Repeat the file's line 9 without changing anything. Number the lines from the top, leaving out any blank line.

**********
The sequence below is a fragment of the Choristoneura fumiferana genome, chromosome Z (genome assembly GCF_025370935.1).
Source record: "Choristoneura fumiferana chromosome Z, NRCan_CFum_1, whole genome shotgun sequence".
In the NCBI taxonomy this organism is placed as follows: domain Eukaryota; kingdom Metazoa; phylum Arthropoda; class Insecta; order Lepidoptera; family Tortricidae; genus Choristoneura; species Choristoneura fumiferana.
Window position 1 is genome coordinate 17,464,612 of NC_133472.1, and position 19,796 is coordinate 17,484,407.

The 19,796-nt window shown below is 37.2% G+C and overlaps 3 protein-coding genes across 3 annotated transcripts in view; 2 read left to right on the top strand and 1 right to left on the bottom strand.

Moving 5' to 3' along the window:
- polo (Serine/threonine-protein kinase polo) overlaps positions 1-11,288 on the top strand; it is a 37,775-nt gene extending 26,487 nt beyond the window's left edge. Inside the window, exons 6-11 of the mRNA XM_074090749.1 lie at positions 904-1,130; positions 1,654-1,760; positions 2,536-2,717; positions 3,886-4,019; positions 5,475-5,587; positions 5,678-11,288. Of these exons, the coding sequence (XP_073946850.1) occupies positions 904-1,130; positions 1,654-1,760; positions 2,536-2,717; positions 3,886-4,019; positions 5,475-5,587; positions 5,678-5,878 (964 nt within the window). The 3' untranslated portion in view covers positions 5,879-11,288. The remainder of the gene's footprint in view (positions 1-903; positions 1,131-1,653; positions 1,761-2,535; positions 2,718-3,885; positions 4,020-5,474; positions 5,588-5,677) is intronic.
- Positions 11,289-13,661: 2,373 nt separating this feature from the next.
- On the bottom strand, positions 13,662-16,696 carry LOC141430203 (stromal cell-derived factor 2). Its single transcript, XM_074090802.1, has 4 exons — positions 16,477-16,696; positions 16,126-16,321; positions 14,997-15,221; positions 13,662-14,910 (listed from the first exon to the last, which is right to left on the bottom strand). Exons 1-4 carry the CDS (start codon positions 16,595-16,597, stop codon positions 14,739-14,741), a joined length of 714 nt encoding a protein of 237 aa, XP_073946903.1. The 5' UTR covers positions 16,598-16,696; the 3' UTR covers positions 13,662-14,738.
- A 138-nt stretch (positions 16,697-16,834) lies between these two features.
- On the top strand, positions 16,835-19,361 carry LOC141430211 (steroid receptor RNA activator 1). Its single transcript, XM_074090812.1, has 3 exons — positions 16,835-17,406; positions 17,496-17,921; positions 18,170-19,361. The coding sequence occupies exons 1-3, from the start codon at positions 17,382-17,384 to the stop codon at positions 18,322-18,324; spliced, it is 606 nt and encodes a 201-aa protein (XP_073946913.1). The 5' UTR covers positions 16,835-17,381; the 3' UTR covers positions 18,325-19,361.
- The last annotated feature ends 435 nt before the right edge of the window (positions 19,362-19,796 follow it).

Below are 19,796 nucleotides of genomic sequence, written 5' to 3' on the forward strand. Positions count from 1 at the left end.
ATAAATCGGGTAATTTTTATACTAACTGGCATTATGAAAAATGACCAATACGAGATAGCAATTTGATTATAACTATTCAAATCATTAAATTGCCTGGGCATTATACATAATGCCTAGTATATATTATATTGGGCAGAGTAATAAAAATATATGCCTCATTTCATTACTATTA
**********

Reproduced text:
- On the bottom strand, positions 13,662-16,696 carry LOC141430203 (stromal cell-derived factor 2). Its single transcript, XM_074090802.1, has 4 exons — positions 16,477-16,696; positions 16,126-16,321; positions 14,997-15,221; positions 13,662-14,910 (listed from the first exon to the last, which is right to left on the bottom strand). Exons 1-4 carry the CDS (start codon positions 16,595-16,597, stop codon positions 14,739-14,741), a joined length of 714 nt encoding a protein of 237 aa, XP_073946903.1. The 5' UTR covers positions 16,598-16,696; the 3' UTR covers positions 13,662-14,738.